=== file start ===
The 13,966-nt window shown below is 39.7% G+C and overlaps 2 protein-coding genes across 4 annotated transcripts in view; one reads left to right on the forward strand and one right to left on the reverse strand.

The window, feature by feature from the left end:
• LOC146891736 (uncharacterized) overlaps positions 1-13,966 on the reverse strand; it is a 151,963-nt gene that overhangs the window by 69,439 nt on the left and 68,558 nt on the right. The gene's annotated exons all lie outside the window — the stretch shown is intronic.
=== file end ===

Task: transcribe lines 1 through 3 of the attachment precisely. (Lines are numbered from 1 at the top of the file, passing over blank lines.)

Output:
The 13,966-nt window shown below is 39.7% G+C and overlaps 2 protein-coding genes across 4 annotated transcripts in view; one reads left to right on the forward strand and one right to left on the reverse strand.

The window, feature by feature from the left end:
• LOC146891736 (uncharacterized) overlaps positions 1-13,966 on the reverse strand; it is a 151,963-nt gene that overhangs the window by 69,439 nt on the left and 68,558 nt on the right. The gene's annotated exons all lie outside the window — the stretch shown is intronic.